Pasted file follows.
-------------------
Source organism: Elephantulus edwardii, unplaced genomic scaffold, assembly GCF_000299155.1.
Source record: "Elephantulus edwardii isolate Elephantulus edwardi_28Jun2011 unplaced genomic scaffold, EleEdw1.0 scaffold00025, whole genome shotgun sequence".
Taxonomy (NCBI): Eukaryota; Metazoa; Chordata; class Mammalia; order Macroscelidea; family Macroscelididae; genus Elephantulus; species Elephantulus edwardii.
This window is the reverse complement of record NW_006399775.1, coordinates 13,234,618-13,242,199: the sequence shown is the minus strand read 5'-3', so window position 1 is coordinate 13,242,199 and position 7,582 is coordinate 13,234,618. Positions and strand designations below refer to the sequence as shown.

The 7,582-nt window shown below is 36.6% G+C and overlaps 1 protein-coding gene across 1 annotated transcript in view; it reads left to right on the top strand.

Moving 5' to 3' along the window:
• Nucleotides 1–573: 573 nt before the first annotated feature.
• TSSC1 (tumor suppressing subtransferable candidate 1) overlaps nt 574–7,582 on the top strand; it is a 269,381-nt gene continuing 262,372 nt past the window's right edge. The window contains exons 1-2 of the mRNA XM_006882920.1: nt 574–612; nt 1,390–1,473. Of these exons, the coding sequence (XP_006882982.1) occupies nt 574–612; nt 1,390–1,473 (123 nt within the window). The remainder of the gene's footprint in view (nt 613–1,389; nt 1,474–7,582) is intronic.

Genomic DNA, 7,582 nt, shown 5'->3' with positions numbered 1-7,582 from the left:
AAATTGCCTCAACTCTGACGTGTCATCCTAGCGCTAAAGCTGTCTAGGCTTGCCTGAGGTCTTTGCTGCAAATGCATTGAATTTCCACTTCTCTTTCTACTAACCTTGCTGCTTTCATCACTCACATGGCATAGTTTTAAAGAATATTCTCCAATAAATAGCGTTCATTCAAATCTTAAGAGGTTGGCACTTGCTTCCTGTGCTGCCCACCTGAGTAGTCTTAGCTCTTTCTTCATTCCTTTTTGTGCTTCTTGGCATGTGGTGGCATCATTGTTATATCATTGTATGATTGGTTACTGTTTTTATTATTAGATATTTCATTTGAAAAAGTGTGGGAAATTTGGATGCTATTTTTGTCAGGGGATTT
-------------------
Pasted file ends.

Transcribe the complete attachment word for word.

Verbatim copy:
Source organism: Elephantulus edwardii, unplaced genomic scaffold, assembly GCF_000299155.1.
Source record: "Elephantulus edwardii isolate Elephantulus edwardi_28Jun2011 unplaced genomic scaffold, EleEdw1.0 scaffold00025, whole genome shotgun sequence".
Taxonomy (NCBI): Eukaryota; Metazoa; Chordata; class Mammalia; order Macroscelidea; family Macroscelididae; genus Elephantulus; species Elephantulus edwardii.
This window is the reverse complement of record NW_006399775.1, coordinates 13,234,618-13,242,199: the sequence shown is the minus strand read 5'-3', so window position 1 is coordinate 13,242,199 and position 7,582 is coordinate 13,234,618. Positions and strand designations below refer to the sequence as shown.

The 7,582-nt window shown below is 36.6% G+C and overlaps 1 protein-coding gene across 1 annotated transcript in view; it reads left to right on the top strand.

Moving 5' to 3' along the window:
• Nucleotides 1–573: 573 nt before the first annotated feature.
• TSSC1 (tumor suppressing subtransferable candidate 1) overlaps nt 574–7,582 on the top strand; it is a 269,381-nt gene continuing 262,372 nt past the window's right edge. The window contains exons 1-2 of the mRNA XM_006882920.1: nt 574–612; nt 1,390–1,473. Of these exons, the coding sequence (XP_006882982.1) occupies nt 574–612; nt 1,390–1,473 (123 nt within the window). The remainder of the gene's footprint in view (nt 613–1,389; nt 1,474–7,582) is intronic.

Genomic DNA, 7,582 nt, shown 5'->3' with positions numbered 1-7,582 from the left:
AAATTGCCTCAACTCTGACGTGTCATCCTAGCGCTAAAGCTGTCTAGGCTTGCCTGAGGTCTTTGCTGCAAATGCATTGAATTTCCACTTCTCTTTCTACTAACCTTGCTGCTTTCATCACTCACATGGCATAGTTTTAAAGAATATTCTCCAATAAATAGCGTTCATTCAAATCTTAAGAGGTTGGCACTTGCTTCCTGTGCTGCCCACCTGAGTAGTCTTAGCTCTTTCTTCATTCCTTTTTGTGCTTCTTGGCATGTGGTGGCATCATTGTTATATCATTGTATGATTGGTTACTGTTTTTATTATTAGATATTTCATTTGAAAAAGTGTGGGAAATTTGGATGCTATTTTTGTCAGGGGATTT